The American Revolution in South Carolina

 

The State House
 

April 21-22, 1775


Patriot Cdr:

Unknown
British Cdr:

None
Killed:

0
Killed:

0
Wounded:

0
Wounded:

0
Captured:

0
Captured:

0
Old District: 

Charles Town District
Present County:

Charleston County

Having resolved on rebellion, the people of Charlestown were not afraid to commit acts of legal treason. They justly considered that "all statutes of allegiance were repealed on the plains of Lexington, and the laws of self-preservation left to operate in full force." They accordingly concerted a plan to secure the arms and ammunition in the city, and on the night of the 21st of April they seized upon all the munitions of war they could find. This was the first overt act of resistance, and at that hour began the Revolution, in earnest, in South Carolina.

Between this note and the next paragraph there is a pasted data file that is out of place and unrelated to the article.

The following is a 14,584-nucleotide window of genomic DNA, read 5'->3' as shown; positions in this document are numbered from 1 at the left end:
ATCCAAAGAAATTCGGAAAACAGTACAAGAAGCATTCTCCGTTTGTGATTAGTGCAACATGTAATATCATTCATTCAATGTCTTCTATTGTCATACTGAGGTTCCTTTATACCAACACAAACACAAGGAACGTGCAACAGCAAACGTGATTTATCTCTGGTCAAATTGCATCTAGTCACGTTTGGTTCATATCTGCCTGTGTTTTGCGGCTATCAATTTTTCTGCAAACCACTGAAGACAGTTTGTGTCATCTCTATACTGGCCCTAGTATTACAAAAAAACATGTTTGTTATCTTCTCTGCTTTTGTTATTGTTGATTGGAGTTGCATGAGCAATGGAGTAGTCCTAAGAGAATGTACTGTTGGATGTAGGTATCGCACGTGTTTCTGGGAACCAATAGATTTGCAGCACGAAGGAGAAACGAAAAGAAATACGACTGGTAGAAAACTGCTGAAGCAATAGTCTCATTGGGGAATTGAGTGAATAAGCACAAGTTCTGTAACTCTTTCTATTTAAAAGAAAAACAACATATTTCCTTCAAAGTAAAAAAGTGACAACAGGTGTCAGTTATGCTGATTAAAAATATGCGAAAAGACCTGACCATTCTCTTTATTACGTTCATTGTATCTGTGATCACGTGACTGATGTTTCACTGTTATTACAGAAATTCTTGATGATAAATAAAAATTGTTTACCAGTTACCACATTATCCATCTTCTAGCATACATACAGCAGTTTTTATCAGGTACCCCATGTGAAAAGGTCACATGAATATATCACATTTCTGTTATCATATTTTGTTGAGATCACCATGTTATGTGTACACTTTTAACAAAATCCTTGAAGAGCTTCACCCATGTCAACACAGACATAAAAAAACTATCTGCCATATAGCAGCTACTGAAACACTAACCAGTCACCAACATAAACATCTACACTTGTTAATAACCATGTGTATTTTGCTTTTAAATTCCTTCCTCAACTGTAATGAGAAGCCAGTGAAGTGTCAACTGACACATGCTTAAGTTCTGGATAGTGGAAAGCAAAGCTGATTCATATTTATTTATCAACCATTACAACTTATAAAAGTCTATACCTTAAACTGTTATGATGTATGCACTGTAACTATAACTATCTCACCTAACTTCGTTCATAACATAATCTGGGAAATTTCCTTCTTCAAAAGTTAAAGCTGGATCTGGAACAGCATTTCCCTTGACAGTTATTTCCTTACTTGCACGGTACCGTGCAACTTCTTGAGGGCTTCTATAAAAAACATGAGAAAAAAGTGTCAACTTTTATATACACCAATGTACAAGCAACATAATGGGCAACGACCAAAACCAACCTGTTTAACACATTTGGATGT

In one of the first acts of the Revolution, the Secret Committee on the night of April 21, 1775 broke into the magazines at Hobcaw and at Robert Cochran's on Charlestown Neck, as well as into the Armory in the upper part of the State House and seized arms and ammunition. John Drayton, "Memoirs of the American Revolution," (2 Vols. Charleston SC, 1821), pages 222-224.
Thomas Moultrie wrote, "A few gentlemen went to Capt. Cochran (the King's store-keeper) and demanded the keys of him: he said 'He could give them up, neither could he hinder them from breaking open the doors'; this hint was enough; there was no time for hesitation; and that night a number of gentlemen went and broke open the doors."

Eight hundred stands of small arms, two hundred cutlasses, and all the cartridge boxes were seized. The next day, the powder stores in Hobcaw Magazine were seized, 170 pounds were taken. Another 600 pounds were taken from the shipyard there. Lt. Governor William Bull offered a reward of £100 for apprehending the offenders, but they were never caught.



© 2008 - J.D. Lewis - PO Box 1188 - Little River, SC 29566 - All Rights Reserved